The International Voluntary Human Extinction Movement (VHEMT), is a special interest “movement” advanced by people “who care about life” on planet earth, if you’re not human, that is. According to their web site they are not “just a bunch of misanthropes and anti-social, Malthusian misfits,”…. Nothing could be farther from the truth. They just want Voluntary human extinction as a humanitarian alternative to human disasters.
“We don’t carry on about how the human race has shown itself to be a greedy, amoral parasite on the once-healthy face of this planet. That type of negativity offers no solution to the inexorable horrors which human activity is causing. Rather, The Movement presents an encouraging alternative to the callous exploitation and wholesale destruction of Earth’s ecology.”
All they want is for the human race to stop breeding so that the human species will go extinct allowing plants and animals to live in joyous harmony with mother earth. “Each time another one of us decides to not add another one of us to the burgeoning billions already squatting on this ravaged planet, another ray of hope shines through the gloom.” WOW doesn’t that just give you chills of joy, or something?
VHEMT was founded in 1991 by Les U. Knight, a substitute middle school teacher in Portland, Oregon who, after becoming disenchanted with environmental group ZERO Population Growth’s slogan of “stop at two,” imagined a more effective alternative – “stop at zero.” The VHEMT, according to Knight, is not a “code of behavior to live by” and “it can’t get into arguments, tell people what to do and think, nor get punched for doing so.” It’s only concern is ceasing all human reproduction, to allow the environment to recover.
Knight claims that the idea has always existed in the private thoughts of a few enlightened people throughout history, and that he has merely provided a name and context for it. This is dubious, although many writers and organizations have raged against the environmental dangers of overpopulation, such as Thomas Malthus’s infamous An Essay on the Principles of Population published in 1798; and numerous population hippy acid focused groups such as Population-Environment Balance and Zero Population Growth or the Church of Euthanasia headed by Chris Korda, who , following the instructions of an “alien intelligence known as The Being,” advocated for the suicide and cannibalism of everyone on earth.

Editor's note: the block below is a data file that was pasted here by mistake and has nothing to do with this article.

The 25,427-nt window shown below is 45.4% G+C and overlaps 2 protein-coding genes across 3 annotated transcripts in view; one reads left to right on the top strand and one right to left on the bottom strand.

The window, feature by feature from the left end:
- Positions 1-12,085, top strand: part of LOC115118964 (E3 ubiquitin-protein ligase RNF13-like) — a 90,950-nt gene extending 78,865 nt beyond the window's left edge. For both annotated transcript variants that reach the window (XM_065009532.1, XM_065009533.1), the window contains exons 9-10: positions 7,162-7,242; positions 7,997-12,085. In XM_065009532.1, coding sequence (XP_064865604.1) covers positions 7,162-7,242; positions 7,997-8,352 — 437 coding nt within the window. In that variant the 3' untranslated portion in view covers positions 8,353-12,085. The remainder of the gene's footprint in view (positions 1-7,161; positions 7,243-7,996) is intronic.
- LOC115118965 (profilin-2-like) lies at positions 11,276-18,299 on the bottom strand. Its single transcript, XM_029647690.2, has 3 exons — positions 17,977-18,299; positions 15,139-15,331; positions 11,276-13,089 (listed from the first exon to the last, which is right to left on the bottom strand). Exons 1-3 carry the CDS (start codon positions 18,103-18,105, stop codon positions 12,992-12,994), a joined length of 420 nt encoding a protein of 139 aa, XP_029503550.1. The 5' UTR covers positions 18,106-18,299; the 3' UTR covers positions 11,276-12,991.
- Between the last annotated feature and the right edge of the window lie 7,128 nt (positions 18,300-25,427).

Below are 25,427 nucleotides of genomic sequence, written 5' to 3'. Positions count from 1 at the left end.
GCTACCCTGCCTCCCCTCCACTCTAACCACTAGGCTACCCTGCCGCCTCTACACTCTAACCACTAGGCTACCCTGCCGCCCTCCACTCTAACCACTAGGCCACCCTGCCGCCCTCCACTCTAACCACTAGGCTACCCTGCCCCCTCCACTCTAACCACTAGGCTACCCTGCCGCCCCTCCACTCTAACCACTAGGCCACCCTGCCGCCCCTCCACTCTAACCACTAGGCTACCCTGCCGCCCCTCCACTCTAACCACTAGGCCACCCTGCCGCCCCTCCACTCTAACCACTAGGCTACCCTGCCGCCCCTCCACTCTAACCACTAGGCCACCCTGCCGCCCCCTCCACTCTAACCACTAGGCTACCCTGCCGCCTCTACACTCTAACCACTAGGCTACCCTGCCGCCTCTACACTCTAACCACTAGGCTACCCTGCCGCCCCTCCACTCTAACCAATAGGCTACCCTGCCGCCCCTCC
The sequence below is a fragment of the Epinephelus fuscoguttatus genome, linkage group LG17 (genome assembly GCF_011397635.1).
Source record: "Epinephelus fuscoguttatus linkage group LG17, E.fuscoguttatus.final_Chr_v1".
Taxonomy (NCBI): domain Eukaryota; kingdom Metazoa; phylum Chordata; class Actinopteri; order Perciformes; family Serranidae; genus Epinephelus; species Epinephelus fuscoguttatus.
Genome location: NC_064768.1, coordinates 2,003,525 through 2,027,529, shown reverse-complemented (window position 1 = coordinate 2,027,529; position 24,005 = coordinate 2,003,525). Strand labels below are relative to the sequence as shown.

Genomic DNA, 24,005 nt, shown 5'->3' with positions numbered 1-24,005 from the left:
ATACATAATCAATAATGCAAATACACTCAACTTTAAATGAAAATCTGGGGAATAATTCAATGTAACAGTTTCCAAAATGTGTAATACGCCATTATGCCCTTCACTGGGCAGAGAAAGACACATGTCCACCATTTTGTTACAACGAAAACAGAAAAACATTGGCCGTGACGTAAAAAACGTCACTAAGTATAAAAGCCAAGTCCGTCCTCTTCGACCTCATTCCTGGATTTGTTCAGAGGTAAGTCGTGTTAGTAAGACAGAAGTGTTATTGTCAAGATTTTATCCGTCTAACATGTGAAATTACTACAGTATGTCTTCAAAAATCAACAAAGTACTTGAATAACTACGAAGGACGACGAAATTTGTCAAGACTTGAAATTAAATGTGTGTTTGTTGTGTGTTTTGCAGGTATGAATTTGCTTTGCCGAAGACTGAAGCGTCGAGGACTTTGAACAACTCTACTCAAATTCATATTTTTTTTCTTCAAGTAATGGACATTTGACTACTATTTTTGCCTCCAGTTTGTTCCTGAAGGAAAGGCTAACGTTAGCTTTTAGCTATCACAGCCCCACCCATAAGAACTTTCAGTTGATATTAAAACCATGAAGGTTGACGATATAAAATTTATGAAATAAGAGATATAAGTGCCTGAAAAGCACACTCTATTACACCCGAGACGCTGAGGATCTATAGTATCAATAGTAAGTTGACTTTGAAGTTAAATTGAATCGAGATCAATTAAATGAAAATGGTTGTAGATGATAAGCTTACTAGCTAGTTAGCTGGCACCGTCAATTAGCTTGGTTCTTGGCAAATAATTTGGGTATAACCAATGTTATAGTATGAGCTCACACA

The movement’s goals are rendered impossible by their own logic. If we are to assume that humans are so selfish/destructive that the earth is better off without us, it also holds that we’re too selfish/destructive to ever actually allow ourselves to die off. But let’s humor them. Say, against all odds, that today, everyone on Earth agreed to allow humanity to die out, and the decision was reached peacefully and democratically. The last humans would be born roughly nine months from now. They’d probably become minor celebrities, and TV news shows would speculate about who the last person alive might be. At first, there wouldn’t really be any noticeable changes. But within twenty years, as about fifty-six million people die each year, the population would dip from seven billion to less than six billion; in forty years, less than five. Cities would slowly empty of people, as if they had sprung a leak. Resources would be less scarce, for a time. It’d suddenly be easier to get a cab at rush hour in New York. At night, alarms would go off in the distance, from rusting cars belonging to no one.
In sixty years, some three-and-a-half billion people would remain. The youngest people in the world would be sixty years old. Infrastructure would have started to crumble. At some point, there wouldn’t be the critical mass of people required to maintain power plants and bridges and sewage treatment plants all at once. People would probably be too old to work to maintain them. Life would become more primitive. What would these remaining people be like? How much of our basic humanity is chained to the idea of survival and history, that once unmoored might drift completely away? What does it matter if you’re the last one left?
In eighty years, a little more than 2.3 billion people would remain, optimistically assuming a peaceful wind down. Maybe. Without infrastructure, and a supportive community of healthy people, and modern medicine, it’s hard to imagine people living beyond eighty. In any case, by this point, the population would very quickly crash. Sometime within those few decades, the last person would collapse, unburied, leaving the Earth to rehabilitate. Before dying off, the last humans might build monuments, to commemorate how they made a noble choice to kill themselves to save the planet. In 7.2 million years, those monuments would fall apart, leaving no evidence that we ever existed. After that, based on the timeline of the far future: In eight hundred million years, all multi-cellular organisms would die out. In another seven billion years or so, the sun would expand in its red giant phase and obliterate the Earth. In 1010120 years, all the energy in the universe would extinguish, leaving an infinite void.
That’s the joke about the VHEMT: Regardless of when and how we leave, the ending’s always the same.